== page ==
In the wake of Sunday’s 29-29 tie between the Minnesota Vikings and the Green Bay Packers at Lambeau Field, one of the primary sticking points seems to be the hit that was put on Vikings’ quarterback Kirk Cousins by Packers’ linebacker Clay Matthews. The hit negated what would have been a game-sealing interception by rookie Jaire Alexander and gave the Vikings the opportunity to march down the field to, ultimately, tie the game.
People don’t seem to like the call.
Do not hit quarterbacks high. Do not hit quarterbacks low. Do not hit them in the midriff. Roughing the passer on Clay Matthews. pic.twitter.com/pFyMnXxqxG— Ollie Connolly (@OllieConnolly) September 16, 2018
There was a common theme inside the #Packers locker room yesterday: None of the defensive players understand how they’re supposed to tackle quarterbacks.— Michael Cohen (@Michael_Cohen13) September 17, 2018
On Clay Matthews’ roughing penalty and why playing defense has become more frustrating than ever: https://t.co/9smv5BADpJ
Was the penalty on Matthews a bunch of crap? Yeah, it probably was. For that matter, so was the call against Eric Kendricks on Aaron Rodgers at the end of the first half that ultimately set up another field goal for the Packers.
Back during the preseason, when the Vikings’ Antwione Williams was penalized for what appeared to be a routine sack against the Jacksonville Jaguars, I said that this new rule was eventually going to cost some team a game (though I did say “helmet rule” rather than the rules against specifically landing on a quarterback after a tackle). On Sunday, that appears to be precisely what happened.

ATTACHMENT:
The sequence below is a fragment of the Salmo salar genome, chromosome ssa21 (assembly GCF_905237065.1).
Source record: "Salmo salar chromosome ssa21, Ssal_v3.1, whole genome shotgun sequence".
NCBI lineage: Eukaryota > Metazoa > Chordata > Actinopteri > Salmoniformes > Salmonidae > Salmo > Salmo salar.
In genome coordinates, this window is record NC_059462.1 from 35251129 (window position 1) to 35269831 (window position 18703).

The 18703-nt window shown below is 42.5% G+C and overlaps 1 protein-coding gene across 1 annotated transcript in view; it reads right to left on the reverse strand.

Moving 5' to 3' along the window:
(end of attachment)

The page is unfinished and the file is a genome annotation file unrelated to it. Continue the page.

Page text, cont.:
When this rule was first announced during the offseason, people were confused as to what, exactly, was going to be penalized. The officials themselves said that the rule was confusing, and we’ve now seen in a real, meaningful game that there still don’t appear to be real hard and fast guidelines for implementing the rule.
But let’s recall why, exactly, we are where we are with this, shall we?
We’re at this point right now because, last October, Vikings’ linebacker Anthony Barr put what was then considered a perfectly legal hit on Aaron Rodgers that resulted in Rodgers breaking his collarbone and, effectively, ending the competitive portion of the Packers’ season. A play that Barr was not flagged for at the time, nor was he fined for after the fact. Oh, and a play that Barr also wound up receiving death threats over, because that’s good, solid, intelligent behavior, but I digress.
This resulted in a conversation at the NFL offices that I imagine went something like this:
Person 1: “OMG we need to do more to protect quarterbacks!”
Person 2: “Well, what exactly should we do?”
Person 1: “OMG IDK but we have to do something!”
And this is what we got. . .a rule that was thrown together late in the offseason with no real guidance given to officials as to how to call it that has now, officially, resulted in a team not winning a game that actually counts that it appeared they had won.
This new rule, as much of a steaming garbage pile as it is, is designed to protect quarterbacks. If that’s the way things are going to be, it needs to be equally applied to all quarterbacks. “Protecting quarterbacks” doesn’t simply mean protecting your quarterback or protecting star quarterbacks. It means protecting quarterbacks, whether it’s Aaron Rodgers or Kirk Cousins or a third-string quarterback from some random NFL team whose name you probably don’t even know right now. And in the name of protecting quarterbacks, we’re going to see the sorts of garbage calls that we saw affect both teams on Sunday at Lambeau Field.
This new rule is awful. It’s cost a team a game, and it’s probably going to cost more teams games by the time this season is through. But we’re here because Aaron Rodgers got hurt on a legal play in 2017 and the league wasn’t going to simply let that slide.
If people want to complain about where we are, they need to remember exactly how we got here, too.